Alimony in North Carolina
North Carolina Judges consider many factors in determining support, either on a temporary basis while the divorce is pending, called Post Separation Support, or for “permanent” support which is called Alimony. Support generally stops upon the death of either party, the remarriage of the recipient, or the recipient living in a relationship like a marriage. The factors are set out in the North Carolina General Statutes Section 50-16.3A, which provides:
§ 50-16.3A. Alimony.
(a) Entitlement. – In an action brought pursuant to Chapter 50 of the General Statutes, either party may move for alimony. The court shall award alimony to the dependent spouse upon a finding that one spouse is a dependent spouse, that the other spouse is a supporting spouse, and that an award of alimony is equitable after considering all relevant factors, including those set out in subsection (b) of this section. If the court finds that the dependent spouse participated in an act of illicit sexual behavior, as defined in G.S. 50-16.1A(3)a., during the marriage and prior to or on the date of separation, the court shall not award alimony. If the court finds that the supporting spouse participated in an act of illicit sexual behavior, as defined in G.S. 50-16.1A(3)a., during the marriage and prior to or on the date of separation, then the court shall order that alimony be paid to a dependent spouse. If the court finds that the dependent and the supporting spouse each participated in an act of illicit sexual behavior during the marriage and prior to or on the date of separation, then alimony shall be denied or awarded in the discretion of the court after consideration of all of the circumstances. Any act of illicit sexual behavior by either party that has been condoned by the other party shall not be considered by the court.
The claim for alimony may be heard on the merits prior to the entry of a judgment for equitable distribution, and if awarded, the issues of amount and of whether a spouse is a dependent or supporting spouse may be reviewed by the court after the conclusion of the equitable distribution claim.
(b) Amount and Duration. – The court shall exercise its discretion in determining the amount, duration, and manner of payment of alimony. The duration of the award may be for a specified or for an indefinite term. In determining the amount, duration, and manner of payment of alimony, the court shall consider all relevant factors, including:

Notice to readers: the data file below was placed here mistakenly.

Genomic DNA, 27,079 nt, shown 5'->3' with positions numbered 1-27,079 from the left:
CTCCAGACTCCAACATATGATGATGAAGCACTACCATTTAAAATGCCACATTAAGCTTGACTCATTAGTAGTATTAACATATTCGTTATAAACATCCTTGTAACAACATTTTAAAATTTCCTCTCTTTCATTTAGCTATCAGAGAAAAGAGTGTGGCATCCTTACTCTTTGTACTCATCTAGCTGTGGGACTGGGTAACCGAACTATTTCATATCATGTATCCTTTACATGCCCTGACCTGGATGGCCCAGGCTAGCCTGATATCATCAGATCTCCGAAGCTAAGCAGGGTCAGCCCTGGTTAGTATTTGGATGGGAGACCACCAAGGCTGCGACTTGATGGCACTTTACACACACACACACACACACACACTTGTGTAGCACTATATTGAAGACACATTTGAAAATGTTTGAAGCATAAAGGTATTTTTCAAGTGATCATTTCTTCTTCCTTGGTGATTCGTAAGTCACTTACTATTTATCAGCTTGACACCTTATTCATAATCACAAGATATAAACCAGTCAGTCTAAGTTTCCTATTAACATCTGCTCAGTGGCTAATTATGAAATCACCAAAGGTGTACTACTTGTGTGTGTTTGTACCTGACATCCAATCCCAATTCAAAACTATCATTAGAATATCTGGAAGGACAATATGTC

(1) The marital misconduct of either of the spouses. Nothing herein shall prevent a court from considering incidents of post date-of-separation marital misconduct as corroborating evidence supporting other evidence that marital misconduct occurred during the marriage and prior to date of separation;
(2) The relative earnings and earning capacities of the spouses;
(3) The ages and the physical, mental, and emotional conditions of the spouses;
(4) The amount and sources of earned and unearned income of both spouses, including, but not limited to, earnings, dividends, and benefits such as medical, retirement, insurance, social security, or others;
(5) The duration of the marriage;
(6) The contribution by one spouse to the education, training, or increased earning power of the other spouse;
(7) The extent to which the earning power, expenses, or financial obligations of a spouse will be affected by reason of serving as the custodian of a minor child;
(8) The standard of living of the spouses established during the marriage;
(9) The relative education of the spouses and the time necessary to acquire sufficient education or training to enable the spouse seeking alimony to find employment to meet his or her reasonable economic needs;
(10) The relative assets and liabilities of the spouses and the relative debt service requirements of the spouses, including legal obligations of support;
(11) The property brought to the marriage by either spouse;
(12) The contribution of a spouse as homemaker;
(13) The relative needs of the spouses;
(14) The federal, State, and local tax ramifications of the alimony award;
(15) Any other factor relating to the economic circumstances of the parties that the court finds to be just and proper.
(16) The fact that income received by either party was previously considered by the court in determining the value of a marital or divisible asset in an equitable distribution of the parties’ marital or divisible property.
(c) Findings of Fact. – The court shall set forth the reasons for its award or denial of alimony and, if making an award, the reasons for its amount, duration, and manner of payment. Except where there is a motion before the court for summary judgment, judgment on the pleadings, or other motion for which the Rules of Civil Procedure do not require special findings of fact, the court shall make a specific finding of fact on each of the factors in subsection (b) of this section if evidence is offered on that factor.
(d) In the claim for alimony, either spouse may request a jury trial on the issue of marital misconduct as defined in G.S. 50-16.1A. If a jury trial is requested, the jury will decide whether either spouse or both have established marital misconduct. (1995, c. 319, s. 2; c. 509, s. 135.2(b); 1998-176, s. 11.)